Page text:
Tuesday, February 17, 2009

Does God Get Disappointed?

Here's a quote from Obama on disappointment and motivation:

"I'm not a shouter. I find that what was always effective with me as a kid, and Michelle and I find it effective with our kids, is just making people feel really guilty. Like 'Boy, I am disappointed in you. I expected so much more.' And I think people generally want to do the right thing, and if you're clear to them about what that right thing is, and if they see you doing the right thing, then that gives you some leverage. Hollering at people isn't usually that effective. Now, there are exceptions. There are times where guilt doesn't work, and then you have to use fear."

Does God motivate us with guilt and disappointment? Disappointment generally has a lot to do with failed expectations. Do we fail to meet God's expectations? Are commandments and expectations the same thing, because obviously we fail to obey his commands? Disappointment in our culture is viewed as a positive thing (as exemplified by our President), but is it really a creative force that enables people to fulfill their purpose?

I've had this conversation with a number of people lately and I'd love to hear your thoughts on it.

Thursday, February 5, 2009

Something to Ponder About Our Economy

This quote caught me off guard today, it was a part of a larger article that I tended to disagree with not because of the facts, but rather because of what to do about the facts. But never-the-less the reality is stunning and the question comes to us, "has the American economic juggernaut finally exhuasted itself?" I am not sure the answer is to give away free money, but when people are working more and more for less and less money we will inevitably end up in the crisis that we find ourselves in.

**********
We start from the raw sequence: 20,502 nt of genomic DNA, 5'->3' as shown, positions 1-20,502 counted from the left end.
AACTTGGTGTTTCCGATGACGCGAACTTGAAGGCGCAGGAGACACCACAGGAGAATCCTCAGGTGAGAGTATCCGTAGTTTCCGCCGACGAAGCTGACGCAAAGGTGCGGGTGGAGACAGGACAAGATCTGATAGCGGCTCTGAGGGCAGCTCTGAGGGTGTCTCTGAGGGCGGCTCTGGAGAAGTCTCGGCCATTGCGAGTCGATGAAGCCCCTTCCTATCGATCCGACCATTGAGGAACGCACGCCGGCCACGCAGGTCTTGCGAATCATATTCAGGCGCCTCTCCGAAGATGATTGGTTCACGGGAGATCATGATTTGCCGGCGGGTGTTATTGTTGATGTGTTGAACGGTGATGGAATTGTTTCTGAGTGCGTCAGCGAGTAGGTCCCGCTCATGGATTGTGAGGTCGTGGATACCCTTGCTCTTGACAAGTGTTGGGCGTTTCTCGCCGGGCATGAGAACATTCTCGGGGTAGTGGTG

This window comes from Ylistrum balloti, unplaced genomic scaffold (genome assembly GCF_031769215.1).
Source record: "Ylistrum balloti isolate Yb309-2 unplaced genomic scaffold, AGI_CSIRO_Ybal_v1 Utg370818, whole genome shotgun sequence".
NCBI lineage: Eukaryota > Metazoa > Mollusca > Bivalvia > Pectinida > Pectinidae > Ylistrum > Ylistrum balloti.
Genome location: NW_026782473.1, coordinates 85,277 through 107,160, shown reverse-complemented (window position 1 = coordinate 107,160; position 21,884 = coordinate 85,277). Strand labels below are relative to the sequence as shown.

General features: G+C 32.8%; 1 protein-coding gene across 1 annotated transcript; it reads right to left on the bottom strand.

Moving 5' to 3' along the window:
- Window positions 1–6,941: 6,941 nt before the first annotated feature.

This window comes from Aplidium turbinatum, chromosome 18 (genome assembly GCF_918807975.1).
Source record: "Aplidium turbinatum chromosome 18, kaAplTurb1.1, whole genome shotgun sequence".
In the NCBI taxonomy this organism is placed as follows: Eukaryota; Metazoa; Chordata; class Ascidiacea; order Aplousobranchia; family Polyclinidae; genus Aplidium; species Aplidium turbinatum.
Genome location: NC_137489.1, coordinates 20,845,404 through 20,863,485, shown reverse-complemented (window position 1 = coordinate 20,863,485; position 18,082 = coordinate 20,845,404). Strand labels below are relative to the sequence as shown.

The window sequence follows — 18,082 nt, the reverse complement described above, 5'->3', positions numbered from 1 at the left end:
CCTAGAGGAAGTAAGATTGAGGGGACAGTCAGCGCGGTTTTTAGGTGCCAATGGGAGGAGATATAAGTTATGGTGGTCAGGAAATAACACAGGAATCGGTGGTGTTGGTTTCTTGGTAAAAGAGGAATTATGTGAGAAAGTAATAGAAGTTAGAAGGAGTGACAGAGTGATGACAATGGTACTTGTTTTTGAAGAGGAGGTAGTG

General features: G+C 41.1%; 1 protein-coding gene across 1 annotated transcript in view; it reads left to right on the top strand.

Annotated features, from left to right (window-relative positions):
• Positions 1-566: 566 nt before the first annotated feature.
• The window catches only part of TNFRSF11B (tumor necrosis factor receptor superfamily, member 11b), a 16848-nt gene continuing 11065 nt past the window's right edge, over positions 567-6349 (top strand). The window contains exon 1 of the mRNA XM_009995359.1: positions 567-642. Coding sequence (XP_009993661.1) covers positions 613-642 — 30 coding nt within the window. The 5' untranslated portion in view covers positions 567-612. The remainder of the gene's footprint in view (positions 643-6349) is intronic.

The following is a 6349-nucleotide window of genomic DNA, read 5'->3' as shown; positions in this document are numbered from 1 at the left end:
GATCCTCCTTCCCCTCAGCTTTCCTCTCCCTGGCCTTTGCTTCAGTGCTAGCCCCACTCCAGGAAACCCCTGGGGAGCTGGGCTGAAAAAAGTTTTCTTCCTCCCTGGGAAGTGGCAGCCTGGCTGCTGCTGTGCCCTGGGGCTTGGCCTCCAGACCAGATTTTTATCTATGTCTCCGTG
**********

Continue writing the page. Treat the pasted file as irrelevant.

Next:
"The bursting of the housing bubble caused the current crisis, but the underlying problem began much earlier -- in the late 1970s, when median U.S. incomes began to stall. Because wages got hit then by the double-whammy of global competition and new technologies, the typical American family was able to maintain its living standard only if women went into the workforce in larger numbers, and later, only if everyone worked longer hours.

When even these coping mechanisms were exhausted, families went into debt -- a strategy that was viable as long as home values continued to rise. But when the housing bubble burst, families were no longer able to easily refinance and take out home-equity loans. The result: Americans no longer have the money to keep consuming. When you consider that consumers make up 70 percent of the economy, the magnitude of the problem becomes apparent.

What happened to the money? According to researchers Thomas Piketty and Emmanuel Saez, since the late 1970s, a greater and greater share of national income has gone to people at the top of the earnings ladder. As late as 1976, the richest 1 percent of the country took home about 9 percent of the total national income. By 2006, they were pocketing more than 20 percent. But the rich don't spend as much of their income as the middle class and the poor do -- after all, being rich means that you already have most of what you need. That's why the concentration of income at the top can lead to a big shortfall in overall demand and send the economy into a tailspin. (It's not coincidental that 1928 was the last time that the top 1 percent took home more than 20 percent of the nation's income.)"

The question I pose to you is, "how do we ethically and responsibly create an economy that tends away from the concentration of wealth in the top eschelons of society, without creating an excessively powerful or cumbersome government to enforce those standards?"